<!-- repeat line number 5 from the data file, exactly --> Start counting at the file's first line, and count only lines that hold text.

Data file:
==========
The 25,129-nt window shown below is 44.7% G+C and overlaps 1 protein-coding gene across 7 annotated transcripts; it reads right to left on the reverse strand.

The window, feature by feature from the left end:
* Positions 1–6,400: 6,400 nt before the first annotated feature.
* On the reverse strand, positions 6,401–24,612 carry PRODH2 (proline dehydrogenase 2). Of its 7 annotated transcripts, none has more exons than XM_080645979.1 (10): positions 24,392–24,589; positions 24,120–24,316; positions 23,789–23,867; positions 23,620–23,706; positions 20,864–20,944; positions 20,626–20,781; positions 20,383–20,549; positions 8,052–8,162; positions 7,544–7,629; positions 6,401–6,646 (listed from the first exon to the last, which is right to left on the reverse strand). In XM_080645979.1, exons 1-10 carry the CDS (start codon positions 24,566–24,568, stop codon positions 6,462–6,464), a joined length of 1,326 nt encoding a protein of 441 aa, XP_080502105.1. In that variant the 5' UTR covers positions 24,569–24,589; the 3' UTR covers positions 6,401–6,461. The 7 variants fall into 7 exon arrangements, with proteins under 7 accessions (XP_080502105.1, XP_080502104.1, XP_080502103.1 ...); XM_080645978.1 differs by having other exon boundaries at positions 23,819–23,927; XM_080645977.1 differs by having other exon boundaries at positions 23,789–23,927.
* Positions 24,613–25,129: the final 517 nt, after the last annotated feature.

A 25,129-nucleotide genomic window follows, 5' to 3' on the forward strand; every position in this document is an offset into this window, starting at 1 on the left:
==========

* Positions 24,613–25,129: the final 517 nt, after the last annotated feature.